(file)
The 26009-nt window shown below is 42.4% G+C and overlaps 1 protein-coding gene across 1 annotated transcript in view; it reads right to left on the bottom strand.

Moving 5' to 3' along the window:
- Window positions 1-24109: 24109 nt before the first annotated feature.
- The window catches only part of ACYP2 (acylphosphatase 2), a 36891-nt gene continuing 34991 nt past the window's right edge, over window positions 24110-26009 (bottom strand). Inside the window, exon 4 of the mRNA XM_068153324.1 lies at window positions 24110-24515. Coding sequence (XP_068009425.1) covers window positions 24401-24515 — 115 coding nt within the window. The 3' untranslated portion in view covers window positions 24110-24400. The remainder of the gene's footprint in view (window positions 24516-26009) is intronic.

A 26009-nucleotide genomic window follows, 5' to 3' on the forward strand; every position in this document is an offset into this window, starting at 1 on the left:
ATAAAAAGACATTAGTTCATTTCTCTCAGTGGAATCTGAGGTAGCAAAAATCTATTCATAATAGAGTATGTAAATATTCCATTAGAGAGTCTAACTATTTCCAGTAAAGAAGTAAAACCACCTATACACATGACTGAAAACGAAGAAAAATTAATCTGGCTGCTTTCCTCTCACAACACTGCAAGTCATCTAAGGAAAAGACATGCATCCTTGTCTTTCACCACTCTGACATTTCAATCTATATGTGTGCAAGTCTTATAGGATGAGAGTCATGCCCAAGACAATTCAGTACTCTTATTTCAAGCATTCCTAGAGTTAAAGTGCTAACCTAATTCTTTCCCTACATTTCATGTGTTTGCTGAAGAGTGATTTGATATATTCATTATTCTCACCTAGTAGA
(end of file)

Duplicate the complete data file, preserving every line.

The 26009-nt window shown below is 42.4% G+C and overlaps 1 protein-coding gene across 1 annotated transcript in view; it reads right to left on the bottom strand.

Moving 5' to 3' along the window:
- Window positions 1-24109: 24109 nt before the first annotated feature.
- The window catches only part of ACYP2 (acylphosphatase 2), a 36891-nt gene continuing 34991 nt past the window's right edge, over window positions 24110-26009 (bottom strand). Inside the window, exon 4 of the mRNA XM_068153324.1 lies at window positions 24110-24515. Coding sequence (XP_068009425.1) covers window positions 24401-24515 — 115 coding nt within the window. The 3' untranslated portion in view covers window positions 24110-24400. The remainder of the gene's footprint in view (window positions 24516-26009) is intronic.

A 26009-nucleotide genomic window follows, 5' to 3' on the forward strand; every position in this document is an offset into this window, starting at 1 on the left:
ATAAAAAGACATTAGTTCATTTCTCTCAGTGGAATCTGAGGTAGCAAAAATCTATTCATAATAGAGTATGTAAATATTCCATTAGAGAGTCTAACTATTTCCAGTAAAGAAGTAAAACCACCTATACACATGACTGAAAACGAAGAAAAATTAATCTGGCTGCTTTCCTCTCACAACACTGCAAGTCATCTAAGGAAAAGACATGCATCCTTGTCTTTCACCACTCTGACATTTCAATCTATATGTGTGCAAGTCTTATAGGATGAGAGTCATGCCCAAGACAATTCAGTACTCTTATTTCAAGCATTCCTAGAGTTAAAGTGCTAACCTAATTCTTTCCCTACATTTCATGTGTTTGCTGAAGAGTGATTTGATATATTCATTATTCTCACCTAGTAGA